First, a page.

learning tunes by heart

learning tunes by heart

Good day to everybody from Massimo.
I think the issue has already been widely discussed, but my search didn’t produce any results. I have big difficulties to memorize tunes and playing them without reading the music sheet . That is indeed a big limitation particularly in sessions.Would be really nice if somebody could give me advice about ways and techniques which could help my very bad memory . Thanks

Listen, listen, and listen some more

Put down your fiddle. Take one recording of a tune you really like. (Although I know you love Lunasa, I’d select a recording of a common session tune in a setting that is close to your local’s setting.) Listen to that recording for hours on end until you can sing the tune not only right along with the recording, but when the recording isn’t playing as well. NOW pick up your fiddle. Find the first note of the tune on your fiddle. Figure out how to play the tune you already know on your fiddle.

Do it again for the next tune.

It gets faster the more you do it. Honest. ๐Ÿ™‚ The more you do it, the easier and faster it happens. I promise. Have fun!

Zina

Re: learning tunes by heart

Zina’s right.
And ther was a mention not long ago here about when you play from the dodts the music bypasses the part part of your brain that actually enjoys it. You really need to get in touch with this part of your concsiosness.

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I find it helpful to record the same tune 10 times or more onto a cassette tape and listen to it over and over while driving in my car or while walking with a walkman. That way when I have very little time to sit around at home I can learn while travelling to/from work etc. .

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I’ve had the same problem with learning tunes, not helped at all by being an orchestral musician for most of my life!

What I find to be a great help is a tune-learning workshop I go to every week. The system our teacher uses with a typical 8+8 tune is to play the tune through at normal speed, and then at half-speed, for us to know what it sounds like (and to record on tape or md). Then she takes us through the tune slowly, two measures at a time, using the question-and-answer method: the first 2 measures being a "question", and the second 2 being an "answer". If necessary we’ll do a note at a time if there are any technical problems. Then onto the second question (2 measures), usually very similar to the first, and its answer, which is often slightly different to the first answer. That completes the first half of the tune. Then we’ll play that first half through several times until its thoroughly in our heads and fingers.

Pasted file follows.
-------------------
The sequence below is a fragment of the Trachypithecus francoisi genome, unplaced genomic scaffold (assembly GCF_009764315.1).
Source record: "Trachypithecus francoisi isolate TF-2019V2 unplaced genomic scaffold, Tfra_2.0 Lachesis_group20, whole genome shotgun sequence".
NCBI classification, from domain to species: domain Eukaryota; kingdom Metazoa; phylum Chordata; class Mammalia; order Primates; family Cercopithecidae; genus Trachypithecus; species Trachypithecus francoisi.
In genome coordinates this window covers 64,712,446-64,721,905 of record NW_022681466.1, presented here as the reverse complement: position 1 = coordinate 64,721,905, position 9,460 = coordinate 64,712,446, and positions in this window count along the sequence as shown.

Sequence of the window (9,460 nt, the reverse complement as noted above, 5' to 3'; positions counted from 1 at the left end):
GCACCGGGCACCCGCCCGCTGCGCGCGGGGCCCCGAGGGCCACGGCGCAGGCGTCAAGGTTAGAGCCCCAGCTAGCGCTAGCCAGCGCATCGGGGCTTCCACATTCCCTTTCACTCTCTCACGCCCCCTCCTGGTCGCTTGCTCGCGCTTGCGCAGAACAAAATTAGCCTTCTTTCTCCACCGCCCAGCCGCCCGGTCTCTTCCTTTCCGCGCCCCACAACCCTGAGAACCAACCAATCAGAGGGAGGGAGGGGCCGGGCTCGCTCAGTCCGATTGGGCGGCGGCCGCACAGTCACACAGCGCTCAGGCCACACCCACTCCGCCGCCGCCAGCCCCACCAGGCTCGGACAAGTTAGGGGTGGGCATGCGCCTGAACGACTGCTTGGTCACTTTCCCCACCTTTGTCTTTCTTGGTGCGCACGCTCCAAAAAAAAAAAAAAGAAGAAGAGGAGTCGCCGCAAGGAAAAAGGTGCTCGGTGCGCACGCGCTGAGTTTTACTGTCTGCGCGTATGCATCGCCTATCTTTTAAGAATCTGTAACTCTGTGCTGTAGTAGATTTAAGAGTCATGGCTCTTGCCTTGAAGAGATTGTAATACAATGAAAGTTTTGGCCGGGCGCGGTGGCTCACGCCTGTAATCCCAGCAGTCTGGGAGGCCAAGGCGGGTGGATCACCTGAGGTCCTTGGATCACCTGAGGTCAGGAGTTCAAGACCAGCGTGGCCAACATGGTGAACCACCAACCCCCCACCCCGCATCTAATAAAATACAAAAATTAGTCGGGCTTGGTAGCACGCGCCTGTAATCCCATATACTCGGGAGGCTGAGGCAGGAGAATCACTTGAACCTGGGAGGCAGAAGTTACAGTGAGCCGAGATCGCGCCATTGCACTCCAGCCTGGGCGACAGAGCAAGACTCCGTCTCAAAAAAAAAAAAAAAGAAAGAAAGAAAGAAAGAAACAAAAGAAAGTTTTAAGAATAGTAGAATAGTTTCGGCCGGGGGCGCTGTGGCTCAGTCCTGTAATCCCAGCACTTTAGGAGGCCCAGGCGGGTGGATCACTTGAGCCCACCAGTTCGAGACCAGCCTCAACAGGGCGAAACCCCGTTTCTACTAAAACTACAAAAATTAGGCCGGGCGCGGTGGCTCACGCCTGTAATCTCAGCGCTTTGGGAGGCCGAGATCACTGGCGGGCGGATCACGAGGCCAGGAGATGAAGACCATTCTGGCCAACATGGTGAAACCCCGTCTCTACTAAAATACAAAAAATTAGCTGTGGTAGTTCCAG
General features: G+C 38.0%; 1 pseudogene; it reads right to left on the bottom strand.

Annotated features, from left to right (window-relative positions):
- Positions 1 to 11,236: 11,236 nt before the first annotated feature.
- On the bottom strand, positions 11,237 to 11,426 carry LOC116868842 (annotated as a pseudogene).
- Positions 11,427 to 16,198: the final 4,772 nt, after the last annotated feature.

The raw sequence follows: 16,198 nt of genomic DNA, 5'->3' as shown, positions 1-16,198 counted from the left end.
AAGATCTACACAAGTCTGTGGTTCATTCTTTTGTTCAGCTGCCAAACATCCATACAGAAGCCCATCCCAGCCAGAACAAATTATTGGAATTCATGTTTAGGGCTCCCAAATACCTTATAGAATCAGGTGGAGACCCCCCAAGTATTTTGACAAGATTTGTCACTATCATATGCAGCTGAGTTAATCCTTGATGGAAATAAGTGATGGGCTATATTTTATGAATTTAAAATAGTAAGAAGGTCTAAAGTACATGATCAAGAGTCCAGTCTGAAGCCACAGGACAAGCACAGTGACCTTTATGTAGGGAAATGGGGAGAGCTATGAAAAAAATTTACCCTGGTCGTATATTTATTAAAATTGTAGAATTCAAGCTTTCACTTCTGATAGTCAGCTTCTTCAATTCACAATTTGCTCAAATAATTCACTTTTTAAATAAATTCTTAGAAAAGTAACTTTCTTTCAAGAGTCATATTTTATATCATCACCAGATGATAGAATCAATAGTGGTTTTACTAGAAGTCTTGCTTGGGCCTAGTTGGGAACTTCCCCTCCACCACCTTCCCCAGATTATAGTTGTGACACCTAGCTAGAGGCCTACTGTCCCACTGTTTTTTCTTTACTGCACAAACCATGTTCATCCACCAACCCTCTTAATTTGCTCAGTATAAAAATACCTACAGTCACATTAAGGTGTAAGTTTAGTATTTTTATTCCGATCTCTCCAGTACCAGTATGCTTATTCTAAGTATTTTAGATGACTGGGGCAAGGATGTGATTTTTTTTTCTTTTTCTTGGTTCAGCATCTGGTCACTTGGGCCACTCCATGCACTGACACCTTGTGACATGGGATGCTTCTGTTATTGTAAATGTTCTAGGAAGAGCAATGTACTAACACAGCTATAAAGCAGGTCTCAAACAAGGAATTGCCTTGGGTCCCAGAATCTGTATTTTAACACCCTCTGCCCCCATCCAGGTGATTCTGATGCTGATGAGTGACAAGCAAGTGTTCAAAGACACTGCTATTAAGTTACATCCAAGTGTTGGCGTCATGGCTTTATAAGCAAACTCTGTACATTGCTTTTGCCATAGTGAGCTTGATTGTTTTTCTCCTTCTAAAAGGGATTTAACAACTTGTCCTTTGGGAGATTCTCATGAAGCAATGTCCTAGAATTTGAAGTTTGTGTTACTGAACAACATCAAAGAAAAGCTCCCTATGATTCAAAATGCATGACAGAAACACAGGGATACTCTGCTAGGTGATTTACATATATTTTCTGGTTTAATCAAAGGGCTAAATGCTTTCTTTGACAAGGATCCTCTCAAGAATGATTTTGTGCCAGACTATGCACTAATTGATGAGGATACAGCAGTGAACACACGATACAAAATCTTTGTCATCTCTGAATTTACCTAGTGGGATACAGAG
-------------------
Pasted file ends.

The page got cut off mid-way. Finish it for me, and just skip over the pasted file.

Similarly with the second half of the tune. The first 4 measures of the second half are usually quite different to anything in the first half, but the question-and-answer method is still used. The final 4 measures of the second half are often quite close to the last 4 of the first half, so there’s no great problem there.

That’s the whole tune taught, and then we play through it many times. Invariably, many of us have forgotten most of it the next day (!), but it comes back into the mind a few days later - presumably when the subconscious has had a chance to work on it.

I’ve been playing Irish trad on the fiddle now for nearly 3 years, and I’m happy to say the tunes are coming a lot more easily. Recently, I’ve also started listening to one or two tunes on cd very intensively. I believe that approach works best when the technical side of playing is fairly fluent, so that it then becomes easier to "think" with the fingers from the auditory input rather than from a visual input.